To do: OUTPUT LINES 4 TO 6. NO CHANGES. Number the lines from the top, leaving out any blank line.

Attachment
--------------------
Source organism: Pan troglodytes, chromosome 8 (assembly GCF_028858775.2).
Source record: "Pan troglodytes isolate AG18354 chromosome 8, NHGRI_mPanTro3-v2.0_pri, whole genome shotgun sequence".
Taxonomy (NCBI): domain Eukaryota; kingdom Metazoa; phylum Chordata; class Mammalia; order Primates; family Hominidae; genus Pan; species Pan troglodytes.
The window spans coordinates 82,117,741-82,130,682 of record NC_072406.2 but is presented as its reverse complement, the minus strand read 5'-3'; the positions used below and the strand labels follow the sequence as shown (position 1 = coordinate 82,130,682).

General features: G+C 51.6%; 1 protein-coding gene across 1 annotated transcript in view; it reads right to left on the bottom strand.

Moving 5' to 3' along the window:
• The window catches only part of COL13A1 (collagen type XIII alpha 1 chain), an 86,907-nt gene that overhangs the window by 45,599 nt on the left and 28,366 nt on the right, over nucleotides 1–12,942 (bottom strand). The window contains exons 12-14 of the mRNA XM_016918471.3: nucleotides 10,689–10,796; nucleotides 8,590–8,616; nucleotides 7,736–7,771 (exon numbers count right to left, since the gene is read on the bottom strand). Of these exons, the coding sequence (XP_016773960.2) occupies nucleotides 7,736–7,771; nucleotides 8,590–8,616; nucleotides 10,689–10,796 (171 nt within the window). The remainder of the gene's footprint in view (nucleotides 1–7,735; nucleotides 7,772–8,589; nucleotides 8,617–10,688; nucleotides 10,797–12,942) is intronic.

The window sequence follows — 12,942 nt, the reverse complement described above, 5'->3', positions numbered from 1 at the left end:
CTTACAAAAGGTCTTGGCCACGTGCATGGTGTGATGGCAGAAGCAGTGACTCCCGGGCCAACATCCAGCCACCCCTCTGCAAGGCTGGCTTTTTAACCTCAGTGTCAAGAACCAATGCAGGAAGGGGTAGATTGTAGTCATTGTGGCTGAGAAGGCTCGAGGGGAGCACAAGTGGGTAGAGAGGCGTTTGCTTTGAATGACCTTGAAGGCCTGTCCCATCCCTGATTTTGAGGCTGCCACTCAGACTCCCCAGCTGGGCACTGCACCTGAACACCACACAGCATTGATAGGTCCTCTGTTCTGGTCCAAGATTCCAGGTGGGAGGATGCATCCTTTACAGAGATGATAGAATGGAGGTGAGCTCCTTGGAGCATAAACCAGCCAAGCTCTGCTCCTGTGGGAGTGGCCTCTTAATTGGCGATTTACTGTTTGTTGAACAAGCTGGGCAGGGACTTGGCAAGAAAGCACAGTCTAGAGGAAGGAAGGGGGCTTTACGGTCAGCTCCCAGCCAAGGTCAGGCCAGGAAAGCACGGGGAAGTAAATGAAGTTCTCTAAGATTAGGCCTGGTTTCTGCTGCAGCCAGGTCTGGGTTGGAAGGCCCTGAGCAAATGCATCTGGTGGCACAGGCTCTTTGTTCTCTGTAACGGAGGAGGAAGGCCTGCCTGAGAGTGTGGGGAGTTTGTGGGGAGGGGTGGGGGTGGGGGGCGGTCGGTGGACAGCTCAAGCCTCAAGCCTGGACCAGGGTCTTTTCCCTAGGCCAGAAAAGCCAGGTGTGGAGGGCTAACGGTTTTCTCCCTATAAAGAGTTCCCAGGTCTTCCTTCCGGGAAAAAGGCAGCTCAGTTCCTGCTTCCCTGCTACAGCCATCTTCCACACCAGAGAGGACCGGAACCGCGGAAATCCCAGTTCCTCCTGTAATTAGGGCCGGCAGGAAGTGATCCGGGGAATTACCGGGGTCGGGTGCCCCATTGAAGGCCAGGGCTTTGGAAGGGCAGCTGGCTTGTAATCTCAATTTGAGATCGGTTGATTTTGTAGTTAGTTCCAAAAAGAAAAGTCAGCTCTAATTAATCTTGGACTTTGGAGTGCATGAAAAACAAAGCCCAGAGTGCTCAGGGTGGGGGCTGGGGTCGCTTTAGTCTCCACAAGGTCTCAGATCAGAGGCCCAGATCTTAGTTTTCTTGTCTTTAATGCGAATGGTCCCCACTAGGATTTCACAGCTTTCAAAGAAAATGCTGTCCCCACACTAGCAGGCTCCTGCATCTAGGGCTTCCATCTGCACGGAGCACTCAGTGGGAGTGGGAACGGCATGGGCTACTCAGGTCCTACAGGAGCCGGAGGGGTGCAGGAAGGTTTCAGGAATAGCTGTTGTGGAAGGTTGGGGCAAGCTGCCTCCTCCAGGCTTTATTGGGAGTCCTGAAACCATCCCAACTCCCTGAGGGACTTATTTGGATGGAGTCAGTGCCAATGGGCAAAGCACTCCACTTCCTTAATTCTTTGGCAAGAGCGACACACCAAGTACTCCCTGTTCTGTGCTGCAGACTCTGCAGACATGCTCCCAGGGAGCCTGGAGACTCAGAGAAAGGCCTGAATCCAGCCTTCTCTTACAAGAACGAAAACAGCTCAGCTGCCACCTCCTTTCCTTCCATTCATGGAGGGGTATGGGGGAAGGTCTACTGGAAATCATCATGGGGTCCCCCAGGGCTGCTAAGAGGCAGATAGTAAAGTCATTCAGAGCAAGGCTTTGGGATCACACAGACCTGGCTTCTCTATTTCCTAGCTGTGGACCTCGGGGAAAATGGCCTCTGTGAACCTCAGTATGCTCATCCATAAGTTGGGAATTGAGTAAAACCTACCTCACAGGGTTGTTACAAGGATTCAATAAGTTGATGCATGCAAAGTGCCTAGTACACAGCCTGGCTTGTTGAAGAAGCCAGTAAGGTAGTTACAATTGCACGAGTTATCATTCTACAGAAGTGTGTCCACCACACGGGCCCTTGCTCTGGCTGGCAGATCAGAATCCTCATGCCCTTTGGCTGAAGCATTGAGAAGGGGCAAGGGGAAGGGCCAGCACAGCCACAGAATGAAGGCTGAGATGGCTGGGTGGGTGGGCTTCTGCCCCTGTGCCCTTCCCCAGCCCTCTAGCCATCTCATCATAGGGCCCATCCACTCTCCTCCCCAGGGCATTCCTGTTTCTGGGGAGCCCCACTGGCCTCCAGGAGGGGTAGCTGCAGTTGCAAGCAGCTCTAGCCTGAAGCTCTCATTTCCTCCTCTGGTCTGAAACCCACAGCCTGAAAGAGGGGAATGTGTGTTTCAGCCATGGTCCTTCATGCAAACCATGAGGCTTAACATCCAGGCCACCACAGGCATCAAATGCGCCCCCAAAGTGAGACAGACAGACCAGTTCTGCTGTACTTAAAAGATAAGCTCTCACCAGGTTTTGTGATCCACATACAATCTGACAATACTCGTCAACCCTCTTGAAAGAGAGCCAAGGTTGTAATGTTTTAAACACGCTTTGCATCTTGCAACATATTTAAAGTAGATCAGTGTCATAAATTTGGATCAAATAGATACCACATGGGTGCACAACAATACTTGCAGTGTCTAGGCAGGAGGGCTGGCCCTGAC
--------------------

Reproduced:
The window spans coordinates 82,117,741-82,130,682 of record NC_072406.2 but is presented as its reverse complement, the minus strand read 5'-3'; the positions used below and the strand labels follow the sequence as shown (position 1 = coordinate 82,130,682).

General features: G+C 51.6%; 1 protein-coding gene across 1 annotated transcript in view; it reads right to left on the bottom strand.

Moving 5' to 3' along the window: